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Low-frequency electromagnetic fields cause DNA strand breaks
Bron: www.ncbi.nlm.nih.gov/pubmed/24401758?dopt=Abstract .
8 jan. 2014
J Environ Health Sci Eng. 2014 Jan 8;12(1):15. Epub ahead of print
Extremely low-frequency electromagnetic fields cause DNA strand breaks in normal cells.
Mihai CT, Rotinberg P, Brinza F, Vochita G.
Extremely low frequency electromagnetic fields aren't considered as a real carcinogenic agent despite the fact that some studies have showed impairment of the DNA integrity in different cells lines. The aim of this study was evaluation of the late effects of a 100 Hz and 5.6 mT electromagnetic field, applied continuously or discontinuously, on the DNA integrity of Vero cells assessed by alkaline Comet assay and by cell cycle analysis. Normal Vero cells were exposed to extremely low frequency electromagnetic fields (100 Hz, 5.6 mT) for 45 minutes. The Comet assay and cell cycle analysis were performed 48 hours after the treatment.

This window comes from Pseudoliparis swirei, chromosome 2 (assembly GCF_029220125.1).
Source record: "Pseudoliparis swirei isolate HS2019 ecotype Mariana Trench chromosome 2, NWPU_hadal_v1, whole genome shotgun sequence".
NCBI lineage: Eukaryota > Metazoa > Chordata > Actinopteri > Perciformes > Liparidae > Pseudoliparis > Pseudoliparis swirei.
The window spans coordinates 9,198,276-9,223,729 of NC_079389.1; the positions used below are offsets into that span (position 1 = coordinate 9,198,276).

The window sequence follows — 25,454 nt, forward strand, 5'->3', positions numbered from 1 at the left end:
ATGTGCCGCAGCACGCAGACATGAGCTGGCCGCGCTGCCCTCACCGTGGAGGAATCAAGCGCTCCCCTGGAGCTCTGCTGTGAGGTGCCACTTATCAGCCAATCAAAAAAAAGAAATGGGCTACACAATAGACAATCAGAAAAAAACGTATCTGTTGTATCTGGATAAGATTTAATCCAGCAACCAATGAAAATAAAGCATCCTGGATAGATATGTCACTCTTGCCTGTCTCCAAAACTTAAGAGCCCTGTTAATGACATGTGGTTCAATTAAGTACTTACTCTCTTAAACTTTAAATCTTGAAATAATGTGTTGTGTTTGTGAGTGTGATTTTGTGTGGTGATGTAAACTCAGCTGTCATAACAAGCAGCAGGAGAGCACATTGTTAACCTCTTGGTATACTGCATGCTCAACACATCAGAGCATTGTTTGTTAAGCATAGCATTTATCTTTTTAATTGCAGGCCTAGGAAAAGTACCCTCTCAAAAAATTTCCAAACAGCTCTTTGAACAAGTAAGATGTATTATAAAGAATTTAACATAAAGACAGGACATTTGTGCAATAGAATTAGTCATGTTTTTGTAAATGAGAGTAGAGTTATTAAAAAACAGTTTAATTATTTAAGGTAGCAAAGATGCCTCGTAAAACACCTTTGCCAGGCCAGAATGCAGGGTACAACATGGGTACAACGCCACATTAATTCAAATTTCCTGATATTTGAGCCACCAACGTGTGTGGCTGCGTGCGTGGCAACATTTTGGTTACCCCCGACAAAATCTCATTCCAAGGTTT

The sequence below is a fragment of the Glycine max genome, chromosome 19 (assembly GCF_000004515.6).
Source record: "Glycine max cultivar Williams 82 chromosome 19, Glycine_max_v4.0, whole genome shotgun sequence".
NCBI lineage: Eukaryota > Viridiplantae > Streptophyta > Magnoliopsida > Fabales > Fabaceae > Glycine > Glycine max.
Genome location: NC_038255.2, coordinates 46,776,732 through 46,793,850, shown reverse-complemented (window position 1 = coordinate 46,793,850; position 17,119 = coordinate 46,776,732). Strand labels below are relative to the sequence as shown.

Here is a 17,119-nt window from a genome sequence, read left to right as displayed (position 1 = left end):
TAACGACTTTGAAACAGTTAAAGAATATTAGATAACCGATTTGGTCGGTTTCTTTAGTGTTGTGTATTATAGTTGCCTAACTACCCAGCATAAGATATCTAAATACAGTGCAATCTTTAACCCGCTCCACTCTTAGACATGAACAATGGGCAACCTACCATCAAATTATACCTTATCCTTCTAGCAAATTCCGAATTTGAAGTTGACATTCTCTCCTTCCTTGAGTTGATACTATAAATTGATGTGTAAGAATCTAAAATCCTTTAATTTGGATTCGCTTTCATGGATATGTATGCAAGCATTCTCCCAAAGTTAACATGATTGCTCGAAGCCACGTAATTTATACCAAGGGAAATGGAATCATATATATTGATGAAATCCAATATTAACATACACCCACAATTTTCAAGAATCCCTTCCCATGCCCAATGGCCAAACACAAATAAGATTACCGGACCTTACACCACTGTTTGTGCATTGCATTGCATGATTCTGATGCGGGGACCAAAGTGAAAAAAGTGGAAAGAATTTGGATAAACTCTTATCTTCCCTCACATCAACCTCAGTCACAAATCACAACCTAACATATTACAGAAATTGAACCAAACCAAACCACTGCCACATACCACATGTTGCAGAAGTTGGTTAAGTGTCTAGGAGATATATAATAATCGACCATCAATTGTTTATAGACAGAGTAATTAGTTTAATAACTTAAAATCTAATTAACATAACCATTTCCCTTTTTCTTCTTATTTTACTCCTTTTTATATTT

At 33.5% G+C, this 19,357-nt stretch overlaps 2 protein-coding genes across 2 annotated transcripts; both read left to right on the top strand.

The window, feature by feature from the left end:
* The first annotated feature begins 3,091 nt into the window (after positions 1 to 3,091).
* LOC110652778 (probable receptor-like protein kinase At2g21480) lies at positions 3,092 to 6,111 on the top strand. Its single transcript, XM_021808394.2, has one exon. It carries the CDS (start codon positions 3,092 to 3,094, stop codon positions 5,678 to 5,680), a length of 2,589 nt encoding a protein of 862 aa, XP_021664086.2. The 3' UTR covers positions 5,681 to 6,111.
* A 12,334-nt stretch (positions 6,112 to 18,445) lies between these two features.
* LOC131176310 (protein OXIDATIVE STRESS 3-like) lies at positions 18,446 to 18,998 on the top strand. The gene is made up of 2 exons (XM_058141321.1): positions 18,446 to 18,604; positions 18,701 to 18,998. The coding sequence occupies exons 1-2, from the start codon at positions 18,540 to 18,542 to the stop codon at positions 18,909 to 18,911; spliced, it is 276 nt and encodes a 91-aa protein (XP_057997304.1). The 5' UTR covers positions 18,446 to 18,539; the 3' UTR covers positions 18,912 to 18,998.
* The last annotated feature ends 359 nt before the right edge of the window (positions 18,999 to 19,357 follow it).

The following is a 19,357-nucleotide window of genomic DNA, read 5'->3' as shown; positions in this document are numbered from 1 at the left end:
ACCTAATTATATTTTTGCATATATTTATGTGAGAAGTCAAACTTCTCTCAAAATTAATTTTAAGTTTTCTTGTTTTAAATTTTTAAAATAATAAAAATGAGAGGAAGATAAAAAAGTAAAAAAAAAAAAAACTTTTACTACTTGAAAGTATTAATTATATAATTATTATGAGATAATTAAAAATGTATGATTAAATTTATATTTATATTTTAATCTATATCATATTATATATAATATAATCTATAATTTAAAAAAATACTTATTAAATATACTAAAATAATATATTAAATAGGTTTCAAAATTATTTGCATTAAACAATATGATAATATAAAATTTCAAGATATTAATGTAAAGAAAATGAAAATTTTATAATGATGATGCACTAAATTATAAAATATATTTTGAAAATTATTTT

Exposed samples presented an increase of the number of cells with high damaged DNA as compared with non-exposed cells. Quantitative evaluation of the comet assay showed a significantly (< 0.001) increase of the tail lengths, of the quantity of DNA in tail and of Olive tail moments, respectively. Cell cycle analysis showed an increase of the frequency of the cells in S phase, proving the occurrence of single strand breaks. The most probable mechanism of induction of the registered effects is the production of different types of reactive oxygen species.
The analysis of the registered comet indices and of cell cycle showed that extremely low frequency electromagnetic field of 100 Hz and 5.6 mT had a genotoxic impact on Vero cells.
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